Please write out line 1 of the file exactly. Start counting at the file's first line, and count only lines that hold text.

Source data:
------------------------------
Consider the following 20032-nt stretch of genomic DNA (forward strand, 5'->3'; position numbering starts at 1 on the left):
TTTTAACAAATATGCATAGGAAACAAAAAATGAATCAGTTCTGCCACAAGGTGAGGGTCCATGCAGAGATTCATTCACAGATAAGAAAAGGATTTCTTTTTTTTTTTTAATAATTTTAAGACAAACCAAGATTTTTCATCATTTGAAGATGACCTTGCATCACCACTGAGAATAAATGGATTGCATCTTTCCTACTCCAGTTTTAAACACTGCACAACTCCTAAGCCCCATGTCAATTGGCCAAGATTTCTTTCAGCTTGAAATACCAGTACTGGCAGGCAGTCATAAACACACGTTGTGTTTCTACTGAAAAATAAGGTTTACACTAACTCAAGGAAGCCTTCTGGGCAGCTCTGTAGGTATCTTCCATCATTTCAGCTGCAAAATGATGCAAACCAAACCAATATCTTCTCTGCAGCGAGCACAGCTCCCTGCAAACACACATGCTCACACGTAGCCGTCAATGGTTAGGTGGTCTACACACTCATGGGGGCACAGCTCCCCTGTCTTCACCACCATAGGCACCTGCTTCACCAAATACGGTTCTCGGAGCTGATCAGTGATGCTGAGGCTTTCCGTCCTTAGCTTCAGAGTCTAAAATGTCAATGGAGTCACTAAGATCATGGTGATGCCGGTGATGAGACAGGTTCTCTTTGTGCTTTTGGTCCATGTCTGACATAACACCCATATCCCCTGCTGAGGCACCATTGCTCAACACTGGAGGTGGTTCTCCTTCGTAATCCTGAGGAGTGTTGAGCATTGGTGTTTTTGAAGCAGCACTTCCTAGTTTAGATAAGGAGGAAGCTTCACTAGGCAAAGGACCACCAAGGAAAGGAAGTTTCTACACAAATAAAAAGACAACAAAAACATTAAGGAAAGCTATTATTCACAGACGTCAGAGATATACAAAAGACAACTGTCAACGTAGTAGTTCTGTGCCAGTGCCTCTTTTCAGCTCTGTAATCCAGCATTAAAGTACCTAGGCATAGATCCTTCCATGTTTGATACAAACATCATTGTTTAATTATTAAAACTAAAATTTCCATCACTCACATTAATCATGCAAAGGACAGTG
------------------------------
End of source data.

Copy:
Consider the following 20032-nt stretch of genomic DNA (forward strand, 5'->3'; position numbering starts at 1 on the left):